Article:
The mass expungement was part of a larger decriminalization bill signed into law by Governor Andrew Cuomo last July. Under this new bill, any New Yorker caught with two or fewer ounces of pot can be fined between $50 and $200, with no possibility of jail time. Minor pot possession is now classified as a civil infraction rather than a misdemeanor, which means that getting caught with a joint will no longer lead to a permanent criminal record.
The law also provides retroactive justice for individuals who were arrested for pot possession or use before 2019. Last August, the state expunged over 25,000 misdemeanor weed possession and consumption convictions from state criminal records, giving tens of thousands of New Yorkers a clean slate.
Unfortunately, due to a change in how the state handled weed offenses over time, the expungement law does not apply to anyone who was arrested before 1977. Before that year, pot offenses were classified differently under state law, and the language of the decriminalization bill failed to address this issue. Now, lawmakers have proposed a second bill to correct that error.
At the beginning of this month, State Senator Brian Benjamin (D) introduced a bill to amend the expungement law to include misdemeanors recorded prior to 1977. “This bill amends the criminal procedure law to ensure those convicted of certain lower level marijuana possession offenses prior to the creation of marijuana-specific offenses in 1977 are eligible to have their crimes automatically expunged,” the bill's summary states.
The bill would accomplish this feat by making one simple change to the existing law. If passed, the new bill would replace the words “violation or violations” in the current law with “misdemeanor and/or violation.” This simple change would allow the state to expunge any minor cannabis crime, regardless of the date, effectively wiping the oldest existing weed offenses off the state's records.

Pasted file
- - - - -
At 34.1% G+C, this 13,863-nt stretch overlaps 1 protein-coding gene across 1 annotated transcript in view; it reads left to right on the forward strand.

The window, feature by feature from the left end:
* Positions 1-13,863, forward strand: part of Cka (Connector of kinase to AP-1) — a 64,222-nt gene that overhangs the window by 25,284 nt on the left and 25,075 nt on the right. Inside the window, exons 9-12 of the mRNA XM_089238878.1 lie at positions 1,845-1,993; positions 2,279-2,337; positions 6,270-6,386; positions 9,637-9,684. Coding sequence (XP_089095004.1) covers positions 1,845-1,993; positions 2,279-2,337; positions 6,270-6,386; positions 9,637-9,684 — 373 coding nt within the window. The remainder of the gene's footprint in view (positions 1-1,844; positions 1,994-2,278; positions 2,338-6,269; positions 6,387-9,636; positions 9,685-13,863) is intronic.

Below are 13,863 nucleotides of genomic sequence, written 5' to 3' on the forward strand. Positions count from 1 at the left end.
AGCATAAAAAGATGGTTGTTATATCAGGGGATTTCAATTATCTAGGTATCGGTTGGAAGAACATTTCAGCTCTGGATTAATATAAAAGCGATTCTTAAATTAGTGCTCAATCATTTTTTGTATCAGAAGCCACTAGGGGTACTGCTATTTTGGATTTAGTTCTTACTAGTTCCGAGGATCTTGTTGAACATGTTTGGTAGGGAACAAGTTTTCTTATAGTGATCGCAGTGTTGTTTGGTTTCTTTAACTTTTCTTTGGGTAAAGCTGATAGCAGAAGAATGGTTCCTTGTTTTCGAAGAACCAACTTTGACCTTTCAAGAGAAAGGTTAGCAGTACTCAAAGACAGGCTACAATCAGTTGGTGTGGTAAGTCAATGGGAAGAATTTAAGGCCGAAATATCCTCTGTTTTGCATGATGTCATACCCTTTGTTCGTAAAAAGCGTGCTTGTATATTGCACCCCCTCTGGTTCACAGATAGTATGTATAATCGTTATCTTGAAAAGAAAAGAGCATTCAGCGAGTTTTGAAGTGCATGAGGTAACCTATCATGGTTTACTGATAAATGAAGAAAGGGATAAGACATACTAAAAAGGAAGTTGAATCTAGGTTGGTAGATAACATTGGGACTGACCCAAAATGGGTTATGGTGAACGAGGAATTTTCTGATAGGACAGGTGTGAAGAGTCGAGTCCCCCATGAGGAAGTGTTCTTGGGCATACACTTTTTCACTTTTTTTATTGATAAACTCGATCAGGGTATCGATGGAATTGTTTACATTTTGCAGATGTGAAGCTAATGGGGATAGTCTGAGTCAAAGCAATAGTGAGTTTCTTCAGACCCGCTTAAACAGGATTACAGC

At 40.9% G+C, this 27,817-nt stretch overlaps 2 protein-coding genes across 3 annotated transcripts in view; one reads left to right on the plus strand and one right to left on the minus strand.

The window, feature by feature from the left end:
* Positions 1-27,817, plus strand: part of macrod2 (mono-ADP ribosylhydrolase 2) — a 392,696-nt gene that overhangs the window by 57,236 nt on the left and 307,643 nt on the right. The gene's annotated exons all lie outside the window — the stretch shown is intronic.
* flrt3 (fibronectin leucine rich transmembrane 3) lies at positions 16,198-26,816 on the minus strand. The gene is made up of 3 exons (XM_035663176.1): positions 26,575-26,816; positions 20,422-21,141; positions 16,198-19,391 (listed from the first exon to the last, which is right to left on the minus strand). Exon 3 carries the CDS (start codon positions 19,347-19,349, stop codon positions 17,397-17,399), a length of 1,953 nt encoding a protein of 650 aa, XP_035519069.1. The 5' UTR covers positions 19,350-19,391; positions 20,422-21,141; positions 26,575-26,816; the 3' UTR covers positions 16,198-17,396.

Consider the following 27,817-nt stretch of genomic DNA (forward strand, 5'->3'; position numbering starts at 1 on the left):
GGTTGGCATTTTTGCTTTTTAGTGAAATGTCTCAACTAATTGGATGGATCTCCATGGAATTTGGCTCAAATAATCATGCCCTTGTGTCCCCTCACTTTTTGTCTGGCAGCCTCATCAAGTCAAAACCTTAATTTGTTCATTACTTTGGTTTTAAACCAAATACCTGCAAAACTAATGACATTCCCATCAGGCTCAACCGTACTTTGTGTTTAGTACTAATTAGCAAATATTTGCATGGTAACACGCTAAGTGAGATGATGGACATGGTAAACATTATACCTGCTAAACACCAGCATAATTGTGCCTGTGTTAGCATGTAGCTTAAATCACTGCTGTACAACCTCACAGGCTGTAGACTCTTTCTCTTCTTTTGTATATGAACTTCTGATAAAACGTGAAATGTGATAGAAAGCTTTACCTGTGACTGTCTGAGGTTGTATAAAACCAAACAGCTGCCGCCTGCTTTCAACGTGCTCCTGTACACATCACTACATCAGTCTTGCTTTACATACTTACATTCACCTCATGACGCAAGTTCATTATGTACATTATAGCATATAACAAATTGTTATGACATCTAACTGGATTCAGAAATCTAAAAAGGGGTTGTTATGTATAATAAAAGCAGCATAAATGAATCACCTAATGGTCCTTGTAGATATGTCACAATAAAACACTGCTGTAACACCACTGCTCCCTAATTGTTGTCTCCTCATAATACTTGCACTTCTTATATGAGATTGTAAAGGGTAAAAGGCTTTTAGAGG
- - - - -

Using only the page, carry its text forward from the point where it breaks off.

The bill passed the state Senate with a 41-19 vote last Wednesday and moved on to the state Assembly, who must also pass it before it can reach Cuomo's desk for a signature.
New York has gradually been working toward full adult-use legalization since 2018, but conservative lawmakers and delays imposed by the coronavirus pandemic have derailed this effort indefinitely. In the meantime, pro-cannabis lawmakers are working to implement pot reform on a more modest level. Just this week, the state Senate also approved a bill that would prevent landlords from evicting tenants who use medical cannabis.
The state Assembly must still approve both of these reform bills for them to become law, but the state's lower house is traditionally more cannabis-friendly than the state Senate, which used to be dominated by the Republican party until the most recent election.